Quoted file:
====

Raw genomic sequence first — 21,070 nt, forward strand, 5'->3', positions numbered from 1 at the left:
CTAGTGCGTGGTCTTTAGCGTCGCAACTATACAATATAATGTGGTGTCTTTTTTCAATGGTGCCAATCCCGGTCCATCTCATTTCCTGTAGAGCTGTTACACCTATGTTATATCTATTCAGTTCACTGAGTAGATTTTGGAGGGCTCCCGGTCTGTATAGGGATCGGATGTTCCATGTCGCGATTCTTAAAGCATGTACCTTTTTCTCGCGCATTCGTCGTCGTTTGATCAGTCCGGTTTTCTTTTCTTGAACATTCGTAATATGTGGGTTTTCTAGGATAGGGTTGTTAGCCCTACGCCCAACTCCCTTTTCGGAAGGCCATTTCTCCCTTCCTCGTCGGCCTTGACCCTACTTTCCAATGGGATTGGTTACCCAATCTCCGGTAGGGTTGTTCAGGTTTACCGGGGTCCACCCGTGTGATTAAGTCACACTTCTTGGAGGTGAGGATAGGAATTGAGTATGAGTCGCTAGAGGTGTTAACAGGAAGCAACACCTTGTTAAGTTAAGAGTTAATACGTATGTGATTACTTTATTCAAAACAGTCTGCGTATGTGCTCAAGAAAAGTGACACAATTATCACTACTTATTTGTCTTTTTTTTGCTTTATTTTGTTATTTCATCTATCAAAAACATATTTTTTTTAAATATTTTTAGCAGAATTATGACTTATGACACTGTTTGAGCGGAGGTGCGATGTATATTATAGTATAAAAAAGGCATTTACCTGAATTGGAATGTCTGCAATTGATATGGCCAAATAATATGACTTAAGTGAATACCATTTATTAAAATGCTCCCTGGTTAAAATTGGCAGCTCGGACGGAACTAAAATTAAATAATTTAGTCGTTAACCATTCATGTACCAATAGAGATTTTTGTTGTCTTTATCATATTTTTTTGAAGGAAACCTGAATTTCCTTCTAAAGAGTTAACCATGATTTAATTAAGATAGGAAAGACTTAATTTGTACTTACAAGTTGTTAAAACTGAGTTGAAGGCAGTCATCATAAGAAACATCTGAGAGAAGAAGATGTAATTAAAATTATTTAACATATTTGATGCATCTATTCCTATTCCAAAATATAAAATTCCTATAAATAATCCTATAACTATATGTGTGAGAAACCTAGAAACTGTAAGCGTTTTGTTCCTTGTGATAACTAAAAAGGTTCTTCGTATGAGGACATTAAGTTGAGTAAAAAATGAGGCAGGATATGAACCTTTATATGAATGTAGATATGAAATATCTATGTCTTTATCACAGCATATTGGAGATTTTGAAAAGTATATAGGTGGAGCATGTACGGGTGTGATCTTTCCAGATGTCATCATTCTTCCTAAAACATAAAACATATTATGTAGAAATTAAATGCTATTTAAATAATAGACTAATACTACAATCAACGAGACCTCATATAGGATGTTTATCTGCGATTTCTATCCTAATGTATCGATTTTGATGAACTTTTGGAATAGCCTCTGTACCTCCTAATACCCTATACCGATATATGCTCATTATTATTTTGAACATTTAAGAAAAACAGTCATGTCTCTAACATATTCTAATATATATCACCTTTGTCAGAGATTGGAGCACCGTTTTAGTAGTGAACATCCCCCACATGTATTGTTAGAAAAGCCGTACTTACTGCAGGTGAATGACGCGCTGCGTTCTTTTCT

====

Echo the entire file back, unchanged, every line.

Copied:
Raw genomic sequence first — 21,070 nt, forward strand, 5'->3', positions numbered from 1 at the left:
CTAGTGCGTGGTCTTTAGCGTCGCAACTATACAATATAATGTGGTGTCTTTTTTCAATGGTGCCAATCCCGGTCCATCTCATTTCCTGTAGAGCTGTTACACCTATGTTATATCTATTCAGTTCACTGAGTAGATTTTGGAGGGCTCCCGGTCTGTATAGGGATCGGATGTTCCATGTCGCGATTCTTAAAGCATGTACCTTTTTCTCGCGCATTCGTCGTCGTTTGATCAGTCCGGTTTTCTTTTCTTGAACATTCGTAATATGTGGGTTTTCTAGGATAGGGTTGTTAGCCCTACGCCCAACTCCCTTTTCGGAAGGCCATTTCTCCCTTCCTCGTCGGCCTTGACCCTACTTTCCAATGGGATTGGTTACCCAATCTCCGGTAGGGTTGTTCAGGTTTACCGGGGTCCACCCGTGTGATTAAGTCACACTTCTTGGAGGTGAGGATAGGAATTGAGTATGAGTCGCTAGAGGTGTTAACAGGAAGCAACACCTTGTTAAGTTAAGAGTTAATACGTATGTGATTACTTTATTCAAAACAGTCTGCGTATGTGCTCAAGAAAAGTGACACAATTATCACTACTTATTTGTCTTTTTTTTGCTTTATTTTGTTATTTCATCTATCAAAAACATATTTTTTTTAAATATTTTTAGCAGAATTATGACTTATGACACTGTTTGAGCGGAGGTGCGATGTATATTATAGTATAAAAAAGGCATTTACCTGAATTGGAATGTCTGCAATTGATATGGCCAAATAATATGACTTAAGTGAATACCATTTATTAAAATGCTCCCTGGTTAAAATTGGCAGCTCGGACGGAACTAAAATTAAATAATTTAGTCGTTAACCATTCATGTACCAATAGAGATTTTTGTTGTCTTTATCATATTTTTTTGAAGGAAACCTGAATTTCCTTCTAAAGAGTTAACCATGATTTAATTAAGATAGGAAAGACTTAATTTGTACTTACAAGTTGTTAAAACTGAGTTGAAGGCAGTCATCATAAGAAACATCTGAGAGAAGAAGATGTAATTAAAATTATTTAACATATTTGATGCATCTATTCCTATTCCAAAATATAAAATTCCTATAAATAATCCTATAACTATATGTGTGAGAAACCTAGAAACTGTAAGCGTTTTGTTCCTTGTGATAACTAAAAAGGTTCTTCGTATGAGGACATTAAGTTGAGTAAAAAATGAGGCAGGATATGAACCTTTATATGAATGTAGATATGAAATATCTATGTCTTTATCACAGCATATTGGAGATTTTGAAAAGTATATAGGTGGAGCATGTACGGGTGTGATCTTTCCAGATGTCATCATTCTTCCTAAAACATAAAACATATTATGTAGAAATTAAATGCTATTTAAATAATAGACTAATACTACAATCAACGAGACCTCATATAGGATGTTTATCTGCGATTTCTATCCTAATGTATCGATTTTGATGAACTTTTGGAATAGCCTCTGTACCTCCTAATACCCTATACCGATATATGCTCATTATTATTTTGAACATTTAAGAAAAACAGTCATGTCTCTAACATATTCTAATATATATCACCTTTGTCAGAGATTGGAGCACCGTTTTAGTAGTGAACATCCCCCACATGTATTGTTAGAAAAGCCGTACTTACTGCAGGTGAATGACGCGCTGCGTTCTTTTCT